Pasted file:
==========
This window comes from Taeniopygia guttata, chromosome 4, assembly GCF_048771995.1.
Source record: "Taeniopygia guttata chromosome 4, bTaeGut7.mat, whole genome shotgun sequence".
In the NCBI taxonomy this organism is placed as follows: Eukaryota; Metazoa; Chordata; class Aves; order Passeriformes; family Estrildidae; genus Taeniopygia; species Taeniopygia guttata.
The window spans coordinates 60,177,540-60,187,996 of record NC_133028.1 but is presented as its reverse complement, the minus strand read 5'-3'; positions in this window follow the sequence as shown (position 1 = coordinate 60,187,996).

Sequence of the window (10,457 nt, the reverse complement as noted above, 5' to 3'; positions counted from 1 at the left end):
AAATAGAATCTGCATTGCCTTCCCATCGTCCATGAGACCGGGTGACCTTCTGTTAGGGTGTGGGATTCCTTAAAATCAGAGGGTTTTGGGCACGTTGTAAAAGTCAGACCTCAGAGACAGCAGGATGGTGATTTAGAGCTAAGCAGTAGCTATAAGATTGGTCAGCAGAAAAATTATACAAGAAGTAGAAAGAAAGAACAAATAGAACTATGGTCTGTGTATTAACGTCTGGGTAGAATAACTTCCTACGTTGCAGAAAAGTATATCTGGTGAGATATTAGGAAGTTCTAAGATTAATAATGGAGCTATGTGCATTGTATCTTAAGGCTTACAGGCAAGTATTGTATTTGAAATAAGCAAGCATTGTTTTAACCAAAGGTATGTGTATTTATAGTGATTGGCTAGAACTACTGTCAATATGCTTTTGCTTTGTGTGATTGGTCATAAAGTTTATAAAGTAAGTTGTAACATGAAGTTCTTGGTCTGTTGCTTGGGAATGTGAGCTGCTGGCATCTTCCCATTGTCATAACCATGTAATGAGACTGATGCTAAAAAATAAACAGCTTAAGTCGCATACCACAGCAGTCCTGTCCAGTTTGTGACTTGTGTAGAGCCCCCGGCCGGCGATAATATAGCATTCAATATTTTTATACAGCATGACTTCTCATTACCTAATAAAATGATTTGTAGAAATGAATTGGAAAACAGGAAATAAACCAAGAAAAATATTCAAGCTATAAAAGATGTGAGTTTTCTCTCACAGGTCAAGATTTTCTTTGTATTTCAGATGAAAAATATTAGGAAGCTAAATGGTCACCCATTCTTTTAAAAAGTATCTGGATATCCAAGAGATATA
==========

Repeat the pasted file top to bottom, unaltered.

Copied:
This window comes from Taeniopygia guttata, chromosome 4, assembly GCF_048771995.1.
Source record: "Taeniopygia guttata chromosome 4, bTaeGut7.mat, whole genome shotgun sequence".
In the NCBI taxonomy this organism is placed as follows: Eukaryota; Metazoa; Chordata; class Aves; order Passeriformes; family Estrildidae; genus Taeniopygia; species Taeniopygia guttata.
The window spans coordinates 60,177,540-60,187,996 of record NC_133028.1 but is presented as its reverse complement, the minus strand read 5'-3'; positions in this window follow the sequence as shown (position 1 = coordinate 60,187,996).

Sequence of the window (10,457 nt, the reverse complement as noted above, 5' to 3'; positions counted from 1 at the left end):
AAATAGAATCTGCATTGCCTTCCCATCGTCCATGAGACCGGGTGACCTTCTGTTAGGGTGTGGGATTCCTTAAAATCAGAGGGTTTTGGGCACGTTGTAAAAGTCAGACCTCAGAGACAGCAGGATGGTGATTTAGAGCTAAGCAGTAGCTATAAGATTGGTCAGCAGAAAAATTATACAAGAAGTAGAAAGAAAGAACAAATAGAACTATGGTCTGTGTATTAACGTCTGGGTAGAATAACTTCCTACGTTGCAGAAAAGTATATCTGGTGAGATATTAGGAAGTTCTAAGATTAATAATGGAGCTATGTGCATTGTATCTTAAGGCTTACAGGCAAGTATTGTATTTGAAATAAGCAAGCATTGTTTTAACCAAAGGTATGTGTATTTATAGTGATTGGCTAGAACTACTGTCAATATGCTTTTGCTTTGTGTGATTGGTCATAAAGTTTATAAAGTAAGTTGTAACATGAAGTTCTTGGTCTGTTGCTTGGGAATGTGAGCTGCTGGCATCTTCCCATTGTCATAACCATGTAATGAGACTGATGCTAAAAAATAAACAGCTTAAGTCGCATACCACAGCAGTCCTGTCCAGTTTGTGACTTGTGTAGAGCCCCCGGCCGGCGATAATATAGCATTCAATATTTTTATACAGCATGACTTCTCATTACCTAATAAAATGATTTGTAGAAATGAATTGGAAAACAGGAAATAAACCAAGAAAAATATTCAAGCTATAAAAGATGTGAGTTTTCTCTCACAGGTCAAGATTTTCTTTGTATTTCAGATGAAAAATATTAGGAAGCTAAATGGTCACCCATTCTTTTAAAAAGTATCTGGATATCCAAGAGATATA